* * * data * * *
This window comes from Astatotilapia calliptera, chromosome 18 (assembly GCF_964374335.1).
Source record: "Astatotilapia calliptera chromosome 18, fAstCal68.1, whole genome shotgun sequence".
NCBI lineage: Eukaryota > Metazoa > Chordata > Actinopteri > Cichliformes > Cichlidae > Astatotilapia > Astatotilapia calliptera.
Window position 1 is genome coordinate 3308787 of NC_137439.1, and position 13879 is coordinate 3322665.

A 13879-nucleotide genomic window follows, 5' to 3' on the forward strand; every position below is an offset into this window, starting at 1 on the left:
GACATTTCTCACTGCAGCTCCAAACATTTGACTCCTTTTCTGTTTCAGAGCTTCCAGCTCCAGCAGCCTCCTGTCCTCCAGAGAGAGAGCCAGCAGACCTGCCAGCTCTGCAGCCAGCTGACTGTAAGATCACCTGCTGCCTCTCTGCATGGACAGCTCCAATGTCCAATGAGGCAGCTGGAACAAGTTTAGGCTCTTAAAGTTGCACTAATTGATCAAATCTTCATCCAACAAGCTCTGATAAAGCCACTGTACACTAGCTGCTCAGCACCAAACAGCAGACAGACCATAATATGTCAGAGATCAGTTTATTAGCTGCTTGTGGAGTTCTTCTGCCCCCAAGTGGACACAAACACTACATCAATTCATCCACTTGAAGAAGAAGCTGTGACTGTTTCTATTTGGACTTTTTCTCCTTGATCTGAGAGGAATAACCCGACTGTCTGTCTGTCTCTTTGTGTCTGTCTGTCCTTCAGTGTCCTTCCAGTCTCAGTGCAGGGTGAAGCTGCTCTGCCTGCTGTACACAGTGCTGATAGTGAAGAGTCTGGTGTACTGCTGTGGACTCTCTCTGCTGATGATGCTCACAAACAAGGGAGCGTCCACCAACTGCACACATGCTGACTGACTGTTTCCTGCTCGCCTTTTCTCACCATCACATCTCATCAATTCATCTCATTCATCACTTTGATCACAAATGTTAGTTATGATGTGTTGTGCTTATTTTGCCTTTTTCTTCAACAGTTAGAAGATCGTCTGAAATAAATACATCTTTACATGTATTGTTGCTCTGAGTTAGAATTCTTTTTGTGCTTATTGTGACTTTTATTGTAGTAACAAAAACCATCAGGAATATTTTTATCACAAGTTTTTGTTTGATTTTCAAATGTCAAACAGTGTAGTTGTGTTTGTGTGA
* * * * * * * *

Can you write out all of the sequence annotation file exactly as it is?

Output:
This window comes from Astatotilapia calliptera, chromosome 18 (assembly GCF_964374335.1).
Source record: "Astatotilapia calliptera chromosome 18, fAstCal68.1, whole genome shotgun sequence".
NCBI lineage: Eukaryota > Metazoa > Chordata > Actinopteri > Cichliformes > Cichlidae > Astatotilapia > Astatotilapia calliptera.
Window position 1 is genome coordinate 3308787 of NC_137439.1, and position 13879 is coordinate 3322665.

A 13879-nucleotide genomic window follows, 5' to 3' on the forward strand; every position below is an offset into this window, starting at 1 on the left:
GACATTTCTCACTGCAGCTCCAAACATTTGACTCCTTTTCTGTTTCAGAGCTTCCAGCTCCAGCAGCCTCCTGTCCTCCAGAGAGAGAGCCAGCAGACCTGCCAGCTCTGCAGCCAGCTGACTGTAAGATCACCTGCTGCCTCTCTGCATGGACAGCTCCAATGTCCAATGAGGCAGCTGGAACAAGTTTAGGCTCTTAAAGTTGCACTAATTGATCAAATCTTCATCCAACAAGCTCTGATAAAGCCACTGTACACTAGCTGCTCAGCACCAAACAGCAGACAGACCATAATATGTCAGAGATCAGTTTATTAGCTGCTTGTGGAGTTCTTCTGCCCCCAAGTGGACACAAACACTACATCAATTCATCCACTTGAAGAAGAAGCTGTGACTGTTTCTATTTGGACTTTTTCTCCTTGATCTGAGAGGAATAACCCGACTGTCTGTCTGTCTCTTTGTGTCTGTCTGTCCTTCAGTGTCCTTCCAGTCTCAGTGCAGGGTGAAGCTGCTCTGCCTGCTGTACACAGTGCTGATAGTGAAGAGTCTGGTGTACTGCTGTGGACTCTCTCTGCTGATGATGCTCACAAACAAGGGAGCGTCCACCAACTGCACACATGCTGACTGACTGTTTCCTGCTCGCCTTTTCTCACCATCACATCTCATCAATTCATCTCATTCATCACTTTGATCACAAATGTTAGTTATGATGTGTTGTGCTTATTTTGCCTTTTTCTTCAACAGTTAGAAGATCGTCTGAAATAAATACATCTTTACATGTATTGTTGCTCTGAGTTAGAATTCTTTTTGTGCTTATTGTGACTTTTATTGTAGTAACAAAAACCATCAGGAATATTTTTATCACAAGTTTTTGTTTGATTTTCAAATGTCAAACAGTGTAGTTGTGTTTGTGTGA